Lorelei

Many poets wrote about geographic locations. Christian Johann Heinrich Heine is no exception. He wrote a poem about rock Lorelei in Germany. His poem, “Lorelei” is all about this famous geographic location.

About the Lorelei

The Lorelei – Image source: Pixabay

About the Lorelei

The Lorelei (Loreley) is a 132 m (433 ft) high rock on the right bank of the Rhine in Germany, near Sankt Goarhausen. There is a myth associated with this rock. According to this myth, dwarfs live in caves in this rock.

This location in the Rhine is dangerous. Many ships shipwrecked here.

Christian Johann Heinrich Heine

Heine and his prediction

Christian Johann Heinrich Heine (1797-1856), often referred to as Heinrich Heine, lived long before the rise of Adolf Hitler and the nazis. Famous is his quote about burning books. He believed that burning books would lead to burning people. The nazis burned books and a part of the Endlösung was to burn people.

“Das war ein Vorspiel nur, dort wo man Bücher verbrennt, verbrennt man auch am Ende Menschen.”

When translating this sentence to English, it will be:

“That was but a prelude, where they burn books, they will ultimately burn people as well.”

Lorelei

Lorelei

Ich weiß nicht, was soll es bedeuten,
Daß ich so traurig bin;
Ein Märchen aus alten Zeiten,
Das kommt mir nicht aus dem Sinn.
Die Luft ist kühl, und es dunkelt,
Und ruhig fließt der Rhein;
Der Gipfel des Berges funkelt
In Abendsonnenschein.
Die schönste Jungfrau sitzet
Dort oben wunderbar,
Ihr goldenes Geschmeide blitzet,
Sie kämmt ihr goldenes Haar.
Sie kämmt es mit goldenem Kamme
Und singt ein Lied dabei;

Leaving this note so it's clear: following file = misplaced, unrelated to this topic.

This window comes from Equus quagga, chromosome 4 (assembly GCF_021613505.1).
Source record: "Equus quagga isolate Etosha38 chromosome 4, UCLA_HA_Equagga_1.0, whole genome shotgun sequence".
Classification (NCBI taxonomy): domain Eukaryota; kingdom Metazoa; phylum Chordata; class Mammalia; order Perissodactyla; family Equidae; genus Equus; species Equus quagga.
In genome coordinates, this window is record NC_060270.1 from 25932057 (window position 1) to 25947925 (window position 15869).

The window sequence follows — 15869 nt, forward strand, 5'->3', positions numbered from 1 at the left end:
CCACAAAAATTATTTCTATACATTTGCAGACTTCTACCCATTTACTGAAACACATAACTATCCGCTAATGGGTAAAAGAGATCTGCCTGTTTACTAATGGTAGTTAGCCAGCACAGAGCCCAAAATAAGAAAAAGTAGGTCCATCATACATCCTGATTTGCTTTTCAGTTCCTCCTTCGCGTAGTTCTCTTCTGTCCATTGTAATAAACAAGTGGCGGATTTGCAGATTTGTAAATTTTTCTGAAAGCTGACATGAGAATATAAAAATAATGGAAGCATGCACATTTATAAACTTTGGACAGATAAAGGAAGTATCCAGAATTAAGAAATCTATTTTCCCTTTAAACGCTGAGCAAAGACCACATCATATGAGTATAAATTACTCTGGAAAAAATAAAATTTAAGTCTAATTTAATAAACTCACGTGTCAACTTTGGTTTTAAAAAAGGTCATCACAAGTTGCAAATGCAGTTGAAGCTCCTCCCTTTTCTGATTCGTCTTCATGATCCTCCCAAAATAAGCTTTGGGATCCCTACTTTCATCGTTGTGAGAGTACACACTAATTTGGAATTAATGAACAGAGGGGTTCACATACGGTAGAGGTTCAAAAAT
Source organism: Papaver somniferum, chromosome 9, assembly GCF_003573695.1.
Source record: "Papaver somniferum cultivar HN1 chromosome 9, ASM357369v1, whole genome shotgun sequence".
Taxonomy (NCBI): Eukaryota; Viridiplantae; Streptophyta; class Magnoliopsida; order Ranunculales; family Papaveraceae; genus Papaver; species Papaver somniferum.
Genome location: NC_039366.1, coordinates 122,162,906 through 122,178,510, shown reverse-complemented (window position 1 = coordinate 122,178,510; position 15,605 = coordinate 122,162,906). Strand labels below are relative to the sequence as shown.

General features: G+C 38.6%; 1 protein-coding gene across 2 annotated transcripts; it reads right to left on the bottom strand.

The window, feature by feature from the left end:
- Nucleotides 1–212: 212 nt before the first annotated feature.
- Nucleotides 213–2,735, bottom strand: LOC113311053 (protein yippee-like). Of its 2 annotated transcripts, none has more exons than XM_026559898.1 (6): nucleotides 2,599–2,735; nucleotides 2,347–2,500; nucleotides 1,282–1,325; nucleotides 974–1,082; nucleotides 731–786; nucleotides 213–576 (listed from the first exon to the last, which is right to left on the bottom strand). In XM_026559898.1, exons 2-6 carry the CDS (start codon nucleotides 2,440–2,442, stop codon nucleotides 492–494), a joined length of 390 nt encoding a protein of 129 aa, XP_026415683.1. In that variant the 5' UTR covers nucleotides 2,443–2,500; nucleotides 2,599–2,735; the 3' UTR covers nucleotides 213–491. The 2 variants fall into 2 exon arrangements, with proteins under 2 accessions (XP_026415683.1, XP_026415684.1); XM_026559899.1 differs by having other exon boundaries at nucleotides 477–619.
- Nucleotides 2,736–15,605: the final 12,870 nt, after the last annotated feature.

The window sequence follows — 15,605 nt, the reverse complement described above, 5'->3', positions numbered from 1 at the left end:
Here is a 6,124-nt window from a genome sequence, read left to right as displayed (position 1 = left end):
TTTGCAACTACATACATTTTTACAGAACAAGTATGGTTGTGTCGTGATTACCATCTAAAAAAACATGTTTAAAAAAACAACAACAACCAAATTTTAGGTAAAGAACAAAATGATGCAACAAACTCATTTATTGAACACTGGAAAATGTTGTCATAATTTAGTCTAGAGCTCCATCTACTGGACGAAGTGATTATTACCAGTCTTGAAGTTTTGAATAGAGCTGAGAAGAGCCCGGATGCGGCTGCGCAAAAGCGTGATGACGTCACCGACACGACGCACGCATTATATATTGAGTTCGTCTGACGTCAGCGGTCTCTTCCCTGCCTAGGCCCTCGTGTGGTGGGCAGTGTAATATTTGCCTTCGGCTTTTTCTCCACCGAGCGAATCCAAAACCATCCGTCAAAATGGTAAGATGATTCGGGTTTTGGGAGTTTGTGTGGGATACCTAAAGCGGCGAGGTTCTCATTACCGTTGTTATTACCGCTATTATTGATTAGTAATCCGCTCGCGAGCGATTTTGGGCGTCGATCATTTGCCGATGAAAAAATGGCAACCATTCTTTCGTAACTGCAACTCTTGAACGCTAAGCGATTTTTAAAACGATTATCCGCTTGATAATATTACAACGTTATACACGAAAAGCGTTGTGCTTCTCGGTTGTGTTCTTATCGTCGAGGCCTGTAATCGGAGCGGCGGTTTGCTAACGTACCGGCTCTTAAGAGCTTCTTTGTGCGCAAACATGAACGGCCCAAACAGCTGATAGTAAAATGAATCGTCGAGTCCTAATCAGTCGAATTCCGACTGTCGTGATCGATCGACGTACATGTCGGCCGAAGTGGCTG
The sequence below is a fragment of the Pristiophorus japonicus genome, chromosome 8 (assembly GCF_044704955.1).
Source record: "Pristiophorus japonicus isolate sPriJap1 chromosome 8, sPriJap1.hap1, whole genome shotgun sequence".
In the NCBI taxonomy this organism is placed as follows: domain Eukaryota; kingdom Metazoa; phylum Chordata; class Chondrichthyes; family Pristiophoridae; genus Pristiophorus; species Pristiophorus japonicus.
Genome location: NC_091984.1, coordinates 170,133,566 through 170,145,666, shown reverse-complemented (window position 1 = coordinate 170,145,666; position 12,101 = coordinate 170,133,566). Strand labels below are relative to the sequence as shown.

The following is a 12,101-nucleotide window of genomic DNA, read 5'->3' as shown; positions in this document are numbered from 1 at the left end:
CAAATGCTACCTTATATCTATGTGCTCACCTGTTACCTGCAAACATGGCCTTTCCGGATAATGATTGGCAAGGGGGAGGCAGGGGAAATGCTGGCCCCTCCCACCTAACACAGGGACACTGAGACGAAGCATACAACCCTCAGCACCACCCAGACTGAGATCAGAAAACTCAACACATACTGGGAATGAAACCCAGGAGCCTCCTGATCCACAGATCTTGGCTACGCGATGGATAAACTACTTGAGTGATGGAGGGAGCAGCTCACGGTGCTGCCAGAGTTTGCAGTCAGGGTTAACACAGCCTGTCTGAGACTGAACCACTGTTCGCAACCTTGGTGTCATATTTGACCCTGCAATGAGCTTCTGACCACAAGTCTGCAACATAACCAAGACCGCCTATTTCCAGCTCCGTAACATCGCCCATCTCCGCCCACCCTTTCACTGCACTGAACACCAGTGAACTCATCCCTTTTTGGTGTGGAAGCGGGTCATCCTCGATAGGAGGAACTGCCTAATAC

Das hat eine wundersame,
Gewaltige Melodei.
Den Schiffer im kleinen Schiffe
Ergreift es mit wildem Weh;
Er schaut nicht die Felsenriffe,
Er schaut nur hinauf in die Höh’.
Ich glaube, die Wellen verschlingen
Am Ende Schiffer und Kahn;
Und das hat mit ihrem Singen
Die Lorelei getan.

— Christian Johann Heinrich Heine

Lorelei

Lorelei

I know not if there is a reason
Why I am so sad at heart.
A legend of bygone ages
Haunts me and will not depart.
The air is cool under nightfall.
The calm Rhine courses its way.
The peak of the mountain is sparkling
With evening’s final ray.
The fairest of maidens is sitting
So marvelous up there,
Her golden jewels are shining,
She’s combing her golden hair.
She combs with a comb also golden,
And sings a song as well
Whose melody binds a wondrous
And overpowering spell.
In his little boat, the boatman
Is seized with a savage woe,
He’d rather look up at the mountain
Than down at the rocks below.
I think that the waves will devour
The boatman and boat as one;
And this by her song’s sheer power
Fair Lorelei has done.

— Christian Johann Heinrich Heine

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